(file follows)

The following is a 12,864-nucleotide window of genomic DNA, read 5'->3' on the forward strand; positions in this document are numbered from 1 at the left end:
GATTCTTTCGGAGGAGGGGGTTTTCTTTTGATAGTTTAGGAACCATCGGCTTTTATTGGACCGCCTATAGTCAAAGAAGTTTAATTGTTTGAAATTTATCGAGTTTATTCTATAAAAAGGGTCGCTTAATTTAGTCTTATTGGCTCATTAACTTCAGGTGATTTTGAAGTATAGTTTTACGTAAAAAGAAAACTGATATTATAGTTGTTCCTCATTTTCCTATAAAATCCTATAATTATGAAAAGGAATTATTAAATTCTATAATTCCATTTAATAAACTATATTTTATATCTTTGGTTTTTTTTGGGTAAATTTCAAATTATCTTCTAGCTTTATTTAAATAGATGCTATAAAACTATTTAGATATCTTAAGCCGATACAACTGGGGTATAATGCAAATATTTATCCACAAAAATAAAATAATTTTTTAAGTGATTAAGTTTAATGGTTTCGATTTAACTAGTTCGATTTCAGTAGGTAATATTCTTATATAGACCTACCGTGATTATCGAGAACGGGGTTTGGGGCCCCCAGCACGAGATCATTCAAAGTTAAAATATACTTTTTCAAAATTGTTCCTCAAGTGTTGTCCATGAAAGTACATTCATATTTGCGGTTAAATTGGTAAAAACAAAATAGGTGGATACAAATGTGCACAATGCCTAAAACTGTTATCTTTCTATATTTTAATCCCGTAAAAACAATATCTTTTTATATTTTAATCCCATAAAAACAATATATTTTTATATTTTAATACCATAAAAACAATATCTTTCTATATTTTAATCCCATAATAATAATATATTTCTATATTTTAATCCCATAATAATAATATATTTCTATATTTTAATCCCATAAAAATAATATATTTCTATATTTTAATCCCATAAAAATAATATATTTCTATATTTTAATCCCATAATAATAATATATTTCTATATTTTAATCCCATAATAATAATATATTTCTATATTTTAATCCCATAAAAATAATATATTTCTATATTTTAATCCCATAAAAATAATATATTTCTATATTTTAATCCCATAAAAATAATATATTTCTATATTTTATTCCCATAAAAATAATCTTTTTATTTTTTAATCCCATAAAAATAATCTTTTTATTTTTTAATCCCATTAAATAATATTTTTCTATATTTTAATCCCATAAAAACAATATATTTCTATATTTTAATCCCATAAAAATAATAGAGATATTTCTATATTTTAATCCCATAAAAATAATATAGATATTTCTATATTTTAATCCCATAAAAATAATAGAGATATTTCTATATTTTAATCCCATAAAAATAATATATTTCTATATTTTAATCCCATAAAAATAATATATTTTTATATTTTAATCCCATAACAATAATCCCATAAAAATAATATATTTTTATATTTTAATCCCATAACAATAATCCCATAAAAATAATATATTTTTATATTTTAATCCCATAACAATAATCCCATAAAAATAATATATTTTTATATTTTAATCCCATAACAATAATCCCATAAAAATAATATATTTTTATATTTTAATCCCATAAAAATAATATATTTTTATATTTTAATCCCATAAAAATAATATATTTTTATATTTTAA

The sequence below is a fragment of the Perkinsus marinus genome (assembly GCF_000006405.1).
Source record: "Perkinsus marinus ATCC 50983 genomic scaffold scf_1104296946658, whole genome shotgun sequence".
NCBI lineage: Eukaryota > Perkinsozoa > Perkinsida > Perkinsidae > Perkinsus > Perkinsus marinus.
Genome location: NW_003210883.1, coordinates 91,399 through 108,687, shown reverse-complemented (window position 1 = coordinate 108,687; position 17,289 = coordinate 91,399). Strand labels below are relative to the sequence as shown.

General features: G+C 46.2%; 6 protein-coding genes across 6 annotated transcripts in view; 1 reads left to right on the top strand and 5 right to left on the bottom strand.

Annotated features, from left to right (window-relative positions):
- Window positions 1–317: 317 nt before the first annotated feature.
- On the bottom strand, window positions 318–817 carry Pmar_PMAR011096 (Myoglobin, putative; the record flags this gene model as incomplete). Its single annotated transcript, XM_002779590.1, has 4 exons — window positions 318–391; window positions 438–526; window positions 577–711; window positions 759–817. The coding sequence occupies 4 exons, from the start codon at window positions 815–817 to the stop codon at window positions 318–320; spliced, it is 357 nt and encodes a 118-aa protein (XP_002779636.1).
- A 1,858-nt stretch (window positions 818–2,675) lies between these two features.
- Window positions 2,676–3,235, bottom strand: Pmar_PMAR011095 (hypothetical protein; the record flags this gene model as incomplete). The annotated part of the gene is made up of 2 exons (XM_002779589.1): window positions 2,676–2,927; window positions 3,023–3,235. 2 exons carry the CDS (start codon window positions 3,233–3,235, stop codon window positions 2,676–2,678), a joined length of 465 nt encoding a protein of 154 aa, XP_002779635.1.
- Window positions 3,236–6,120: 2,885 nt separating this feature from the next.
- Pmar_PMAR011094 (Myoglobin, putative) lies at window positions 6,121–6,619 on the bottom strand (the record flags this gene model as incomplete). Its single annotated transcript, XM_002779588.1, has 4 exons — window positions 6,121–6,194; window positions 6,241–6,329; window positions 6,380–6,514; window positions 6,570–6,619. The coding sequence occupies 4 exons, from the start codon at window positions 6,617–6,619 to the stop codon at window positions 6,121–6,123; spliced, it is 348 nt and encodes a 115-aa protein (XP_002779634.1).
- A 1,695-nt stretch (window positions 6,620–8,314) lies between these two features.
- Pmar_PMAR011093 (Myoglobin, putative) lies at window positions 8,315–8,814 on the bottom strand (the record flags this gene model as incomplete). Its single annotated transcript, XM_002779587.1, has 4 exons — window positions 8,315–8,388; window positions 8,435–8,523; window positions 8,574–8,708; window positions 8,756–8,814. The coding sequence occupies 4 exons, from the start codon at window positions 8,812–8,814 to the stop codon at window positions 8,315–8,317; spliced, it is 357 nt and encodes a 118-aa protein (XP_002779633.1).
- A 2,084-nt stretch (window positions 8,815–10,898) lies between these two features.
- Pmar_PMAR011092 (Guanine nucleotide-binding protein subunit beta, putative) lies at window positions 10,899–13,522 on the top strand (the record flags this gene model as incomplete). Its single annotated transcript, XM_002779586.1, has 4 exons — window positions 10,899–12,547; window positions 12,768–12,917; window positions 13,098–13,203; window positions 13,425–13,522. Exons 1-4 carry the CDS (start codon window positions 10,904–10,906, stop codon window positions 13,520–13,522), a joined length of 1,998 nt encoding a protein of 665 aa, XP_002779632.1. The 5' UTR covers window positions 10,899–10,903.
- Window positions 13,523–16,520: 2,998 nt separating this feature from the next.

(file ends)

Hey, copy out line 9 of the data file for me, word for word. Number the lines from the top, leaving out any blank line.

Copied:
- Window positions 1–317: 317 nt before the first annotated feature.